Considerable documentation and other material describing the extent and contributions to the GPS program resulting from the TIMATION development beginning in early 1974 could be further detailed. But in the interest of keeping this letter relatively brief those aspects will be covered elsewhere.

It should be evident in this discussion that the TIMATION project ended at the formation of the GPS Program. The subsequent NRL efforts on NTS and space clock development were funded by the Navy as part of a Joint Program under the managerial direction of the GPS JPO, however, many of the fundamental concepts and approaches began during the TIMATION program.

It is worthy to note as well, that over the years in addition to the recognition afforded Dr. Parkinson as the first program director of the GPS program, the contributions by Roger Easton and NRL have also been recognized. This recognition includes NRL being included as a major contributor to GPS in the Collier Award of 1992.

— Ronald L. Beard
Head, Space Applications Branch,
Space Systems Development Department,
U.S. Naval Research Laboratory,
Washington, D.C

Brad Parkinson replies:

I have great respect for Ron Beard and the many other fine engineers and spacecraft developers at NRL.

That said, I respectfully submit that the letter completely misses the point. There was a substantial amount of Pentagon infighting up to the time I took over the Program in late 1972. Ron has done a great job in documenting this cumbersome history. It accurately shows the paper trail from the NRL point of view. Dr. Currie reset the direction when he designated me to lead the Joint Program in 1973. The past assignments were essentially overtaken by that decision. There is another set of paper, that could be dredged out of the USAF files, but to little point.

The central issue is not paperwork. It is who conceived the concept, demonstrated the technique on the ground, and built the prototype system.

With a wave of the hands, NRL declares their system was also three-dimensional, yet the Easton patent clearly was not and the patent was clearly burdened with a militarily-
vulnerable signal structure. Apparently they disown their own preferred design. Yet, the patent is the clearest public record of NRL thinking.

The letter ignores:

The first clear explanation of the tradeoffs between the various space navigation alternatives was the 621B “Woodford and Nakamura” study of 1964/66. It included the three-dimensional technique we selected in the final GPS design.
  • The essential keys were: A. Single frequency transmission (CDMA) and B. Simultaneous ranging to four satellites. Both keys were conceived by 621B and demonstrated by the White Sands testing of real hardware (1970/1973). This became the basis for the GPS design in 1973. It is also the basis selected for all of the “copycat” systems by other countries (Russia has now announced a CDMA signal). NRL cannot point to any advocacy of such a system.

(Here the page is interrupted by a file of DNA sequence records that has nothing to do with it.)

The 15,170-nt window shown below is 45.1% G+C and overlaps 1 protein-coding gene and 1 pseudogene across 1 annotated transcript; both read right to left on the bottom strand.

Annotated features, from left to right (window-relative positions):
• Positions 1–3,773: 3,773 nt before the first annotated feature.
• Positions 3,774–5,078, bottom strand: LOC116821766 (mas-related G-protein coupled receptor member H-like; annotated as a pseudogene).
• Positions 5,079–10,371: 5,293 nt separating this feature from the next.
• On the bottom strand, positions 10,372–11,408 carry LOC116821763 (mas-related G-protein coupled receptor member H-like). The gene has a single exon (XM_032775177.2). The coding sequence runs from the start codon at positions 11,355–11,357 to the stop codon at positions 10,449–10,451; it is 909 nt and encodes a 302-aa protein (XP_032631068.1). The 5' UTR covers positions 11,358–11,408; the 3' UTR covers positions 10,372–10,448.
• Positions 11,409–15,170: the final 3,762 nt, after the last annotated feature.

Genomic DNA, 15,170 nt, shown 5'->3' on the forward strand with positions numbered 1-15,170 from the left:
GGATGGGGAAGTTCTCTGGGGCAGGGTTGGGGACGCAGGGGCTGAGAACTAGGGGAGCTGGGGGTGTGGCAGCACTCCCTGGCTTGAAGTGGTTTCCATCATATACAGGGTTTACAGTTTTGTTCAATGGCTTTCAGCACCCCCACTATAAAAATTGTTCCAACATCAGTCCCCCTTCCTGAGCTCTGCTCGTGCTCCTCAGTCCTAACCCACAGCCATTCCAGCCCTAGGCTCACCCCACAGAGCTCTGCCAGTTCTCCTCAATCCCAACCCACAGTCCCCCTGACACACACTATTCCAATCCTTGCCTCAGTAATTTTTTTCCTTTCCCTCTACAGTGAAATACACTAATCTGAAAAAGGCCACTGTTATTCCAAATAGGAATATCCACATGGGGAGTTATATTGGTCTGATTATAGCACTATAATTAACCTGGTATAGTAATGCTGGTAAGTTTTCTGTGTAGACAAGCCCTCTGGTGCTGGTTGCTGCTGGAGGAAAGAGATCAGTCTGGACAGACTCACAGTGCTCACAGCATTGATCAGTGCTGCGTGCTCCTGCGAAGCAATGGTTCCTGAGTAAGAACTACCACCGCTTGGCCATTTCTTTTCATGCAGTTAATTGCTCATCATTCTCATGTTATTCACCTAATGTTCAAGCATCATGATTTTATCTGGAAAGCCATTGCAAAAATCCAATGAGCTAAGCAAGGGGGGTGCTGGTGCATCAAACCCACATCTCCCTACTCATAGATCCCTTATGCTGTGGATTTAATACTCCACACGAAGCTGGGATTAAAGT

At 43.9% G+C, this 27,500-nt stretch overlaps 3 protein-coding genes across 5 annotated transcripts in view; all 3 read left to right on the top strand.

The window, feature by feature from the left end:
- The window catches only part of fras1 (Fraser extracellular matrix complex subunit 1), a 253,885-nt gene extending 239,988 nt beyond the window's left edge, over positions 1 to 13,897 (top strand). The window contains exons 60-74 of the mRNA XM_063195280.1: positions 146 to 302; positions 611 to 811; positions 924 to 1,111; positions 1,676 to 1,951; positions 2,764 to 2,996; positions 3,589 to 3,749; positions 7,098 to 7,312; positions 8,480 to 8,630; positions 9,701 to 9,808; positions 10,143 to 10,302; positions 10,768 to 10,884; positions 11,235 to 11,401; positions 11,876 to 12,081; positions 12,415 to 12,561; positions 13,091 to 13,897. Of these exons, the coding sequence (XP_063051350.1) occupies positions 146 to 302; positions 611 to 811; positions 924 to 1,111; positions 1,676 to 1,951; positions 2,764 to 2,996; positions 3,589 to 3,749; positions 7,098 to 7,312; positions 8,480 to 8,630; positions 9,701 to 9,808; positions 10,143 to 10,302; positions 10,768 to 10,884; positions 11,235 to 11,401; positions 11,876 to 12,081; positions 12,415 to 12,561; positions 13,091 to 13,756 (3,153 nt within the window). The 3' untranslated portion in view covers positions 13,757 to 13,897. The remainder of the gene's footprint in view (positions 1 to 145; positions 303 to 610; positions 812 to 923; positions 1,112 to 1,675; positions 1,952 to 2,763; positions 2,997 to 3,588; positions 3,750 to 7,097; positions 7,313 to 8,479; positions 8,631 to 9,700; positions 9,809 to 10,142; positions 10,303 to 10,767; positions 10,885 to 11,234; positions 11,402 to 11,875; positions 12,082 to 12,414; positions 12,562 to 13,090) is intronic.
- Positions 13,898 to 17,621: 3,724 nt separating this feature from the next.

NRL was indeed (as Ron points out) charged with clock development (but their spacecraft CDMA transmitter was provided by the JPO, not by NRL). Note that the early 621B study advocated atomic clocks in space for the system. NRL was not able to provide a useful space-borne clock until the fifth GPS prototype satellite. This was after the Rockwell/Efratom clock had become the only operational satellite clock used in the first four prototype satellites and after the GPS system testing had gained approval to proceed to full-scale development in 1980. Problems with the NRL test satellite precluded its inclusion in the test constellation.

It is correct that NRL advocated a MEO system, similar to the one we adopted for GPS. The Air Force’s 621B had wanted to demonstrate the four-dimensional technique using spacecraft, and launching the system a world-sector at a time. There are pros and cons both ways, but the controversy was both political and technical. The key to our selecting the GPS MEO constellation design was that it enabled the 4-6 satellite sub-constellation that was star (not solar) synchronized and that technique can be attributed to Major Gaylord Green of the Air Force. This allowed the extended testing on our well-instrumented range at Yuma Proving Ground.

In 1973/74, my problem was to find a way to advocate the right system without re-igniting the NRL/621B warfare. At that time, I chose to ignore most of the true 621B heritage of the JPO proposal and, in public, talk up the NRL contribution. A number of my colleagues in Aerospace and the old 621B were very perplexed with my behavior. I felt it was the right path to allow us to proceed with actually building the system.

I genuinely supported the NRL clock technology efforts, and was very disappointed when they were not able to meet our schedule. The space-qualified cesium clock, developed under NRL/Bob Kern, was a phenomenal accomplishment in spite of being late.

— Bradford W. Parkinson,
Edward C. Wells Professor of Aeronautics and Astronautics (Emeritus)
and Hansen Experimental Physics Laboratory
Stanford University, Stanford, California